Thursday, October 29, 2009

Employment to population ratio by region (10 years)



Here is a chart I derived from ILO figures. While my earlier post shows global employment to population ratio slowly declining, the detail view (by region) of this is quite a messy picture. I am unable to read very much into this at all, except that it does not really show increasing production efficiencies percolating through to increasing employment. Nor does it clearly show the opposite.

The star performer appears to be Latin America. I suspect this is not a result of outsourcing, but rather the result of the sort of trajectory witnessed when a region escapes some economic quagmire (the only way is up). Otherwise the surprise poor performance is East Asia, which would be predominantly China and Japan. As China is often thought of as a growth success story, and a recipient of much outsourcing, this is an odd result. Overall, the main story I get from the chart is one of flat performance with some clear rises and falls standing out from an otherwise dull crowd.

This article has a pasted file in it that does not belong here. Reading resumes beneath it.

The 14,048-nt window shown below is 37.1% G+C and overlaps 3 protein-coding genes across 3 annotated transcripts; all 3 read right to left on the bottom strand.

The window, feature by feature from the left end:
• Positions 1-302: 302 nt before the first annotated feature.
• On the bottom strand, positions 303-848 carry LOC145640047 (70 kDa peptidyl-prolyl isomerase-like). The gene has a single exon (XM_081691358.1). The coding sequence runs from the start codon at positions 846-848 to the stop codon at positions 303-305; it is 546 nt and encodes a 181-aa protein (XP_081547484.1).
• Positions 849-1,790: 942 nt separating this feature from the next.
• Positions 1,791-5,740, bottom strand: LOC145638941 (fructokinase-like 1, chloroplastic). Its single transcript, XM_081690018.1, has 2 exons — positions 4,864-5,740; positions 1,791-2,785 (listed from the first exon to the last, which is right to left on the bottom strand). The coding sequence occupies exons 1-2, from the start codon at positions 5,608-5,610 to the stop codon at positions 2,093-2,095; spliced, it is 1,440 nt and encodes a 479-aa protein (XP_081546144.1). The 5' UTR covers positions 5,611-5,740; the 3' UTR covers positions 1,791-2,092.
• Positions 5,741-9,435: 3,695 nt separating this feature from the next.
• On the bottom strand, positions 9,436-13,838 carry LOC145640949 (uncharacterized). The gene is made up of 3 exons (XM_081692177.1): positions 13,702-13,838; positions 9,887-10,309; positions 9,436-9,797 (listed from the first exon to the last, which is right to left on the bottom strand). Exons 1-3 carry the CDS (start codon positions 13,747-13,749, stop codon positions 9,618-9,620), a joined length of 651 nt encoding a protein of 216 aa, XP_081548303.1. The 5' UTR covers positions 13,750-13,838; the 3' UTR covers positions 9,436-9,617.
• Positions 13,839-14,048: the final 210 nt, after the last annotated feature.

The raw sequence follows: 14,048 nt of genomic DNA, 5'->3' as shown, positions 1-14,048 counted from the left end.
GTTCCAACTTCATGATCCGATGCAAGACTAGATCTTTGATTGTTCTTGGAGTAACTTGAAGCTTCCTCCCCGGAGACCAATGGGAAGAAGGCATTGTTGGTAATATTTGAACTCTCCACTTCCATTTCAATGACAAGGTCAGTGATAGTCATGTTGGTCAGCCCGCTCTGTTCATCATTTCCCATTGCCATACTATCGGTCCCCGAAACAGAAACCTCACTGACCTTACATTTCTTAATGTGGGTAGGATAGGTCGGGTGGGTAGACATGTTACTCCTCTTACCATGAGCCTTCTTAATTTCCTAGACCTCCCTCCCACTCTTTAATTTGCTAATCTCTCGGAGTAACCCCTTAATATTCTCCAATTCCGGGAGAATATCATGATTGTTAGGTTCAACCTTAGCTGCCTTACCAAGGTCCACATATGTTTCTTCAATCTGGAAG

On the whole inconclusive I feel, not supportive of either one theory or the other(technological unemployment versus increasing efficiencies leading to rising employment). Rhetorically I could argue that because globally jobs are required to keep the economy healthy, which is a strong pressure to create jobs in whatever way possible, and because production efficiencies have been improving over the last decade thanks to the Internet and advances in robotics etc., the relatively flat performance of the world's regions would tend to suggest that classical theory (increasing production efficiencies lead to increasing employment) is not born out by the data.

I want to end this post with a US chart showing growth in public compared with private sector employment. I wonder to what degree this is a global phenomenon. Is the public sector taking up as much slack as it can?

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